Other aspects of a Security Profile may be the integration of an application in intrusion protection systems or antivirus infrastructures.

Performance Profile

The performance profile defines the required performance behavior of the application. Depending on the application design and the application monitoring concept this profile ideally consists of clearly measurable performance metrics, for example in case of a database application a performance metric would be the number of transactions per second, which a database must be capable to process. From this type of top-level application metrics, you may have derived lower-level infrastructure metrics. For example, if the database needs to support a defined number of x transactions per second, the storage subsystem hosting the database must be able to support a defined number of y write-IO-operations per second (and a defined number of z read-IO-operations per second). Performance profiles are usually highly specific for each individual application or application category.

Backup/Restore Profile

The Backup/Restore Profile of an application and its components defines the requirements of backing up your application’s state. It enables recovery after an outage or data corruption event. Some of the most important characteristics of a backup/restore profile are:

  • Recovery Point Objective (RPO):
    The RPO is the maximum amount of data loss measured by time after a recovery from an outage has occurred. For example, if an outage has occurred at the time t1 and you need to restore from backup, the newest available data restored from backup may be t1 - 1 hour. This would mean you have lost 1 hour of data due to your backup concept.
  • Recovery Time Objective (RTO):
    The RTO with regards to your backup process defines the time it takes to restore from backup. Note that in this context only the backup/restore process is referenced. Overall, the RTO of an application after a disaster can be much higher, as other environment recovery processes may be involved. The overall RTO plays an important role in an Availability Profile, see next section.
  • Backup Retention Policy:
    Based on the data or application requirements your backup retention policy does not only need to meet your RTO, but in certain cases you must be able to recover certain parts of your data to an older state from a backup that is older than the very latest available. Consider the following questions: How long back in time does your application require to potentially recover data from? Does the granularity of available backups need to stay the same the longer you move back in time? For example: Typically, you will need a staggered backup retention policy like “Keep all backups for 7 days, keep weekly backups for 4 weeks, keep monthly backups for 3 months”.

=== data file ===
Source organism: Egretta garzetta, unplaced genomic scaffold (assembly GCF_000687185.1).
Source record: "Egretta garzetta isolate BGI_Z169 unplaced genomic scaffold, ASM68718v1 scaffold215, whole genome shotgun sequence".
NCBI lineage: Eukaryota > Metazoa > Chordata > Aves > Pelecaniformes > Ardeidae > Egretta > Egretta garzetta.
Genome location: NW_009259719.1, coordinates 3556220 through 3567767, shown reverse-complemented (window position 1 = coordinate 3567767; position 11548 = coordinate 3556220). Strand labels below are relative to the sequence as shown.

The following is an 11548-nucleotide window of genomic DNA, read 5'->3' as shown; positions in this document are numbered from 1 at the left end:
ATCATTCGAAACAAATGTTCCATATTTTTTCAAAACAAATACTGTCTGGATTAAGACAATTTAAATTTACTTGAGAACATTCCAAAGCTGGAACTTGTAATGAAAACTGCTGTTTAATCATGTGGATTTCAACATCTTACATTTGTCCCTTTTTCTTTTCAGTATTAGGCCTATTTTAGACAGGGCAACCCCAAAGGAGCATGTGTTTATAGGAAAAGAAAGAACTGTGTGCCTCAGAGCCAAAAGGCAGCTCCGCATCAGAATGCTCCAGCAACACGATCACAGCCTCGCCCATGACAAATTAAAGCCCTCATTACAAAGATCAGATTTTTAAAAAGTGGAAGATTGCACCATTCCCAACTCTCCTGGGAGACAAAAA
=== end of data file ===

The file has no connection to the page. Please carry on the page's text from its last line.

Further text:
Availability Profile

The availability profile of an application in its core is quite simple and straight-forward: It defines the percentage of time, to which an application must be available. It is specified as a “number of nines” uptime as listed below:

  • “Five nines” equals 99.999% uptime or less than 6 minutes downtime a year.
  • “Four nines” equals 99.99% uptime or less than 1 hour downtime a year.
  • “Three nines” equals 99.9% uptime or less than 9 hours of downtime a year.

To increase the availability of an application beyond “three nines” or even “four nines” significant efforts are necessary either on an application level or infrastructure level (or even both levels).

Obtaining an increase of availability at an infrastructure level is typically achieved by implementing redundant hardware components on several layers like redundant server hardware components (e.g., network cards), redundant servers, redundant storage hardware or redundant networking equipment.
At an application level, increasing availability is achieved by deploying application components in a redundant way. For example, by deploying multiple web servers serving the same web content.
Depending on the design and complexity of an application options of increasing the availability of an application may be limited.